Snow storm, Feb. 2001Staff from the Office of Emergency Management recently reported back to the Council on their experiences at a multi-day training focused on how the City would respond to an extreme winter storm. The crisis exercise was built around a scenario that combined elements of the Seattle’s worst winter experiences – a 21 inch snowfall that occurred in 1950 with 25 to 50 mile per hour winds and a 5 inch rainfall that occurred in 2003. The team of 47 City department representatives and 22 community partners heard presentations from four East Coast cities about lessons learned from their past winter storm events and then worked through a scenario.

Based on the exercise and the experiences of the Eastern cities with events such as Hurricane Sandy, the team identified five critical goals and three core policy questions that required further investigation. The five critical questions that would be fundamental to the City’s response to such an extreme winter storm are:

  • Given the City’s limited snow removal resources, how would we manage snow removal over time in this kind of scenario?
  • How would we deliver human services in this extended period to those most in need?
  • How would we maintain other City services, such as solid waste management, that can be postponed for a short time but become increasingly problematic if the emergency persists?
  • How do we mobilize to address core logistical challenges over time?
  • How do we communicate and do effective outreach to ensure that City residents are fully informed and aware of what is happening and how to access needed resources?

The training exercise helped team members identify how to address these issues in a real-time environment, learn team skills and how to work together most effectively, and learn about the resources that other Departments and agencies can bring to bear that can help in addressing these issues.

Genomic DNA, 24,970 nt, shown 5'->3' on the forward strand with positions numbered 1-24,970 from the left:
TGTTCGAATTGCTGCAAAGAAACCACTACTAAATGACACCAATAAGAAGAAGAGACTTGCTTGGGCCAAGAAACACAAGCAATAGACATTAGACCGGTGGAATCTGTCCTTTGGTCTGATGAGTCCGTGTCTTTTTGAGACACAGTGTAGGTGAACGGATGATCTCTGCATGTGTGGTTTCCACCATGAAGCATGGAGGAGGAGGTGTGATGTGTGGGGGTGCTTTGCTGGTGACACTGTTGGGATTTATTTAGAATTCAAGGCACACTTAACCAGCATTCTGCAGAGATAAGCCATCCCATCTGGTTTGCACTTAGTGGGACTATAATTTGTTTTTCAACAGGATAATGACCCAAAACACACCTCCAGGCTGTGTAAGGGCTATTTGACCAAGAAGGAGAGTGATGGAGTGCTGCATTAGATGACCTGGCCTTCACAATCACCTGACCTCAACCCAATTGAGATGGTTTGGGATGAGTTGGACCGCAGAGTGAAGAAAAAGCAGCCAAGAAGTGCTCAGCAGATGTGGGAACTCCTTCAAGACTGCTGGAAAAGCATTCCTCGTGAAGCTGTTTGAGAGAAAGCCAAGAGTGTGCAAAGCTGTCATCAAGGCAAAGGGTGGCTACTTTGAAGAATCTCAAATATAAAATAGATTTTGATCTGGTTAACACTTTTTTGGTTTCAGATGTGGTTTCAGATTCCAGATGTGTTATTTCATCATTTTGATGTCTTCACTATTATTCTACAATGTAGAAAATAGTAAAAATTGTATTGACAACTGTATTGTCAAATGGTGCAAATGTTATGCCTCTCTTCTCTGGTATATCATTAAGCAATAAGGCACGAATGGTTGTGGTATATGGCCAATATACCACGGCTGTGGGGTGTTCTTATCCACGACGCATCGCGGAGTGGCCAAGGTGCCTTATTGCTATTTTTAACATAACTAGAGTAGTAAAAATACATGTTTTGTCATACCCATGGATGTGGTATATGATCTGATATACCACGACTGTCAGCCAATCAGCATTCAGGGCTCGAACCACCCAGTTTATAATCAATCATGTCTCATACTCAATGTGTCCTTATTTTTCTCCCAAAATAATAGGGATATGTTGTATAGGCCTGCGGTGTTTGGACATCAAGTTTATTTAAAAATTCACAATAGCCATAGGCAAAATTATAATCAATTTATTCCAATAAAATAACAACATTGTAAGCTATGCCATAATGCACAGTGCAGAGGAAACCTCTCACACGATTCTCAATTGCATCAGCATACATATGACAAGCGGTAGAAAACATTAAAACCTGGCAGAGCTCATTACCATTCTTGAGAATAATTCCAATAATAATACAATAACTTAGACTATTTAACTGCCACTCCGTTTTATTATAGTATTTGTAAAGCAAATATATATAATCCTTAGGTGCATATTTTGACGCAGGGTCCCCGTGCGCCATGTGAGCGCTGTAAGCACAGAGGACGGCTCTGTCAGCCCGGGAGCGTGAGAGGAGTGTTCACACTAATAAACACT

The team also identified three policy questions that should be explored that might not be critical in a short term scenario but that could be important as the crisis continues:

  • Given that Seattle is the core hub for supplying Alaska, how would we maintain the supply chain to Alaska so that Alaskans would not suffer major consequences?
  • Since there is a limited amount of fuel storage in Seattle, how would we access fuel supplies and set priorities as to how limited supplies would be allocated?
  • If snow coverage persists in quantities that are difficult to manage, could the resources of Seattle Steam be engaged to melt snow?

The team also noted that having resources and advice from the Commission on Disabilities is critical to ensuring that this community will be provided with effective assistance in this kind of a scenario.

We don’t know when an extreme winter storm event will happen, or when a major earthquake will take place, but we do know that we must be ready for both scenarios. This kind of team training exercise prepares us for experiences that we hope we may never have – but that we must be ready for if they do come about.